4. f. 94 Liber Iudith | Arphaxat Rex edificat/ per nabuchos deicitur | ... ... tibi seruiet omnis Creatura tua etc.
Liber Judith versificatus; not in Stegmller, Repertorium Biblicum. Each of the sixteen chapters is summarized in a quatrain of alternately rhyming lines, laid out as a couplet, the last two quatrains without rhymes and metre.
f. 94v blank but frame-ruled uniformly.
5. ff. 95-96
Pater noster principium
alpha et oo rex gencium } Primo dierum omnium |
Mundo dedit Inicium
Sed nos a malo libera
Reformata sunt sidera } Eterna christi munera
Iam Patent super scelera
Oratio dominica versificata; not in Chevalier, Bloomfield or Leroquais. Seventeen monorhyming quatrains, the last, or possibly first, line consisting of a cue to an office hymn, set out to the right.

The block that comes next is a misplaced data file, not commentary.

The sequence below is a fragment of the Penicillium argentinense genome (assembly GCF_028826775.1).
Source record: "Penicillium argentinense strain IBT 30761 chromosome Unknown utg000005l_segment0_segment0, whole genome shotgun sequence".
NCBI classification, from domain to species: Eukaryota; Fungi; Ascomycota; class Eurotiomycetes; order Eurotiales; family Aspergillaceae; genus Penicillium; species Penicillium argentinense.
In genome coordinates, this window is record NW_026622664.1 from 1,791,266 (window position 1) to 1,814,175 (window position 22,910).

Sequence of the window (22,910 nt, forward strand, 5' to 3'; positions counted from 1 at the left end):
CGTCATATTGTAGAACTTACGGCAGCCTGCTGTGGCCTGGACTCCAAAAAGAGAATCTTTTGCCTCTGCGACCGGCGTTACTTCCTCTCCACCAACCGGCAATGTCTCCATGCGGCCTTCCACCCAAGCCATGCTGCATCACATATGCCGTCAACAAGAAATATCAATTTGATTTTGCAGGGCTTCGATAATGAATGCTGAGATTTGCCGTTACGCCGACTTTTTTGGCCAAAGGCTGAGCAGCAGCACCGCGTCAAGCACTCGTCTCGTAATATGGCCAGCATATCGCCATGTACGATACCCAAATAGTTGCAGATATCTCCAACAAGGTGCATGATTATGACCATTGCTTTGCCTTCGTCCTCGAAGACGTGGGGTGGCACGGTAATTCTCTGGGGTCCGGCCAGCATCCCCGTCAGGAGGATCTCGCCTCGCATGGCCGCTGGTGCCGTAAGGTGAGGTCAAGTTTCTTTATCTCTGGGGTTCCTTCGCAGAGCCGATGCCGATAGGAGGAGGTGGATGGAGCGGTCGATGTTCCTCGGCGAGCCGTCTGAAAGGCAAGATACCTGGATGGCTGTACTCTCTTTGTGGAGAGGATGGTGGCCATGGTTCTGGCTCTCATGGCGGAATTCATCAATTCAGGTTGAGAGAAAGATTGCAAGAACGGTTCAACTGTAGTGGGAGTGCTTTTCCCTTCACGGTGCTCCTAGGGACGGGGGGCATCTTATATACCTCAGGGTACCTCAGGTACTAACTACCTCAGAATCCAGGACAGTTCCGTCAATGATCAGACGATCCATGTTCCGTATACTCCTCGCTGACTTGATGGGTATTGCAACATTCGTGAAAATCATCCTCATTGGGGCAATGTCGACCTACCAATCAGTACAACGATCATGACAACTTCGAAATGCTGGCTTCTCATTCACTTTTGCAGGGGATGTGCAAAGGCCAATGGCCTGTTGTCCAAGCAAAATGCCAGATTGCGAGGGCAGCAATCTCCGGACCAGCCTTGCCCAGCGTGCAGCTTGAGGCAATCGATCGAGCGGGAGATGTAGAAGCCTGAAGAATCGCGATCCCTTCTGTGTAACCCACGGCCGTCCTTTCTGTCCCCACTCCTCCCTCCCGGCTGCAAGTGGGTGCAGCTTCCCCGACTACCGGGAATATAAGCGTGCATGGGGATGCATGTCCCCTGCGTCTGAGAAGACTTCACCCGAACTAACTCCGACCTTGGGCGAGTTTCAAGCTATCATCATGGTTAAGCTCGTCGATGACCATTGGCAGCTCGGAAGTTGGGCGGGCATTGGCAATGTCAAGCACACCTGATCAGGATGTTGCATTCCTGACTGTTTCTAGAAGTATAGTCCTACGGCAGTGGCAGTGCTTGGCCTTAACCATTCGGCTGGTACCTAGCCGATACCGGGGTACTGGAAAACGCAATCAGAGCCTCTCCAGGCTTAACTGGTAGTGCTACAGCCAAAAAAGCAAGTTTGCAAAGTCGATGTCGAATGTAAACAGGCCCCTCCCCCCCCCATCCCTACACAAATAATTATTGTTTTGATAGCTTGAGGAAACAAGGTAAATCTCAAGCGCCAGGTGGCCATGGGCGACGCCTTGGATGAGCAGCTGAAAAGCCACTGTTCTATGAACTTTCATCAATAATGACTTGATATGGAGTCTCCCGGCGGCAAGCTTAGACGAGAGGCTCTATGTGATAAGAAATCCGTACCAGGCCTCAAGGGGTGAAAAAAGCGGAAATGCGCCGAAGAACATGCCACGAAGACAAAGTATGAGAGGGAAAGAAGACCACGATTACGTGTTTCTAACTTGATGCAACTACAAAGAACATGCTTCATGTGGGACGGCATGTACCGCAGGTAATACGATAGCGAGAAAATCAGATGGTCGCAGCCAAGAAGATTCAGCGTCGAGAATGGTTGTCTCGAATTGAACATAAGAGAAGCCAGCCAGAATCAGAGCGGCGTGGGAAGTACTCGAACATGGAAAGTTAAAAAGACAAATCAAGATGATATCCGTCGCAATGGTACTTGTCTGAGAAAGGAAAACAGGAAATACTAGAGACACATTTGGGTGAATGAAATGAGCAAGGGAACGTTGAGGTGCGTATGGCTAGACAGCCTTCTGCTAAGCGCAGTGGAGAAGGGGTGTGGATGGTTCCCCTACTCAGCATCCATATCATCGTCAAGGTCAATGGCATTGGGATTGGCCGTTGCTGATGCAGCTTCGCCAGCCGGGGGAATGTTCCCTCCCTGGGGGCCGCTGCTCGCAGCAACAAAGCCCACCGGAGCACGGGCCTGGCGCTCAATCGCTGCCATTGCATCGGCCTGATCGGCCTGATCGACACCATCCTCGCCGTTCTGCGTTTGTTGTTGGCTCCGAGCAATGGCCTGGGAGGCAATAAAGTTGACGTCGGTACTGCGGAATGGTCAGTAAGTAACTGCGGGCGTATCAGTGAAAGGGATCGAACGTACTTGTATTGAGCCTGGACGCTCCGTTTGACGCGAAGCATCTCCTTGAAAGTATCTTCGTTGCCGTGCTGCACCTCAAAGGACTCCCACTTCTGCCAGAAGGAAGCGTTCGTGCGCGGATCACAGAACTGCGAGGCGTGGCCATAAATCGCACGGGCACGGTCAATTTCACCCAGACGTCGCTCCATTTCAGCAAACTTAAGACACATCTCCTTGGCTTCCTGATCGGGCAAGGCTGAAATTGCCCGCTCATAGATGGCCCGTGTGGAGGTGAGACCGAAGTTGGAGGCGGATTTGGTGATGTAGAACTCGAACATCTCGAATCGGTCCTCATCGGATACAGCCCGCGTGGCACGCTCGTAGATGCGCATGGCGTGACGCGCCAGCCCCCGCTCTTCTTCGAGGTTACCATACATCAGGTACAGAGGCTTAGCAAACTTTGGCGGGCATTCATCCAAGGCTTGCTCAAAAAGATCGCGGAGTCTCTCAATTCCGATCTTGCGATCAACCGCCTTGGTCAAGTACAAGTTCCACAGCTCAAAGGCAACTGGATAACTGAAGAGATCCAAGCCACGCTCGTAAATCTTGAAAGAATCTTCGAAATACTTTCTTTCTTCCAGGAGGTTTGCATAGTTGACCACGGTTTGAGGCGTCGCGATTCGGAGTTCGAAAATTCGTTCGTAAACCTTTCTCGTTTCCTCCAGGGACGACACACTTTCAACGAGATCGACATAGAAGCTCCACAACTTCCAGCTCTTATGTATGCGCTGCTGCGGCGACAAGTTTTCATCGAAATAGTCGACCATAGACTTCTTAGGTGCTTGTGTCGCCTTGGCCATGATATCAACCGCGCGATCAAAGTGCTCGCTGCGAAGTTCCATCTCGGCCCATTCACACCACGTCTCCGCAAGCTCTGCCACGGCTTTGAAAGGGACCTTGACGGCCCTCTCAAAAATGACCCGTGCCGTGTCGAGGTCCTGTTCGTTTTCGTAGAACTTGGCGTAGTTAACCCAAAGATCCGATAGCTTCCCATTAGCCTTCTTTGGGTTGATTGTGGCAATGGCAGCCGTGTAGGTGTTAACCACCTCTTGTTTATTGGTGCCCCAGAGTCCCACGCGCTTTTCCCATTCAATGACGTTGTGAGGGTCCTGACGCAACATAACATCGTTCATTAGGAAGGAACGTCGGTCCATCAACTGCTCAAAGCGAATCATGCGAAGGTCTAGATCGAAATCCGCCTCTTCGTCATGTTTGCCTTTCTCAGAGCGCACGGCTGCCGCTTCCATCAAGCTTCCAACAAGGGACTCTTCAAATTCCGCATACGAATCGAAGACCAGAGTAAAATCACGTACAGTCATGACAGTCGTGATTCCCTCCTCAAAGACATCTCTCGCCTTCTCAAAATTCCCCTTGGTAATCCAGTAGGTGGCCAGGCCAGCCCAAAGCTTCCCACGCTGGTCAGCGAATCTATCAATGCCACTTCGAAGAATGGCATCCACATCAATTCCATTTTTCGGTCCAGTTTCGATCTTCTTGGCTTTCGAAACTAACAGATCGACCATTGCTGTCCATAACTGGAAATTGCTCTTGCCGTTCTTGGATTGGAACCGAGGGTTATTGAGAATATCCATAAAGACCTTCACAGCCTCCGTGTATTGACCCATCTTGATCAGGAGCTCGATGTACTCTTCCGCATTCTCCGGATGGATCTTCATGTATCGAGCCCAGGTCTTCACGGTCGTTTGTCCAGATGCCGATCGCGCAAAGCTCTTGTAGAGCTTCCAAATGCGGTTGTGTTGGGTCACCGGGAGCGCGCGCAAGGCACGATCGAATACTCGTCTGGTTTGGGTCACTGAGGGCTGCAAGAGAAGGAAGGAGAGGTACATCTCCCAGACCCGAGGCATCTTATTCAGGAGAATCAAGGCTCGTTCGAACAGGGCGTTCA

6. ff. 96-97v Aue virgo virginum que virgo [for verbo] concepisti | Aue lactans ... ... Amen sit per secula seculorum amen.
Hymnum acrosticum ad B.V.M.; Chevalier, no. 2271. Seventeen monorhyming quatrains, each having a successive word of the Ave Maria at the start of the first three lines.
7. f. 97v O rex henrice Vivens virtute pudice | ... ... Et laudes domino per te semper tribuantur. | Ora pro nobis dei electe ... Omnipotens eterne deus qui electis tuis multa mirabilia operaris ... Et cum illo in vita perpetua gloriari per christum dominum nostrum Amen.
Memoria regis Henrici sexti; pr. M. R. James, Henry the Sixth: a reprint of John Blacman's memoir (Cambridge; 1919), pp. xiii-xiv. Windsor and Westminster are mentioned, not Chertsey, whence Henry's body was removed to Windsor in 1484; his cult was more openly promoted after the accession of Henry VII in 1485, with pressure for a further translation to Westminster.